Just pop this billboard up on the screen and let the discussion begin. Warning: be prepared (and willing) to engage in a great discussion on apologetics if you use it!

For related news stories on the billboard, which I believe first appeared in New York City, Google “you know it’s a myth.”

Yet Another Article on Young People Leaving the Church

But what piqued my interest in this particular article was the following paragraph:

I also met leavers who felt Christianity failed to measure up intellectually. Shane, a 27-year-old father of three, was swept away by the tide of New Atheist literature. He described growing up a “sheltered Lutheran” who was “into Jesus” and active in youth group. Now he spoke slowly and deliberately, as if testifying in court. “I’m an atheist and an empiricist. I don’t believe religion or psychics or astrology or anything supernatural.”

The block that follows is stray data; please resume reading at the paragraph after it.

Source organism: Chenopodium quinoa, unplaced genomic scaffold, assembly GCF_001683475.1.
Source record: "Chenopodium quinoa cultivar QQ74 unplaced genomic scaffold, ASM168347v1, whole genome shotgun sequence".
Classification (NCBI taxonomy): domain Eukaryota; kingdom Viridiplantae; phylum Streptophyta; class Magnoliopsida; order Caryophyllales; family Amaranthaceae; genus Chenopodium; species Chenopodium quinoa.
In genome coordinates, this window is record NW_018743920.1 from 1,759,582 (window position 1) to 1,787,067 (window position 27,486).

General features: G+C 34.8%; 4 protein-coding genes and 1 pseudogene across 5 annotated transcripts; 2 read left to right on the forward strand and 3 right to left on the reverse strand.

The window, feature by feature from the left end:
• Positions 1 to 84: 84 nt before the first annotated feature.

Lately, I’ve been rereading Nancy Pearcey’s Total Truth: Liberating Christianity from Its Cultural Captivity. One theme she weaves throughout is the need for Christians to be able to articulate a Biblical worldview, and to be able to interact with an critique other worldviews. There are a few anecdotes in Pearcey’s book that show how much we fail students and young adults in the church by not providing good, solid answers to their questions, doubts, and crises of faith. Note that the young father in the article defines himslef as an empiricist. When a student asks for evidence as to the resurrection of Jesus, are we able to give any answers?

Doug Groothuis: Six Enemies of Apologetics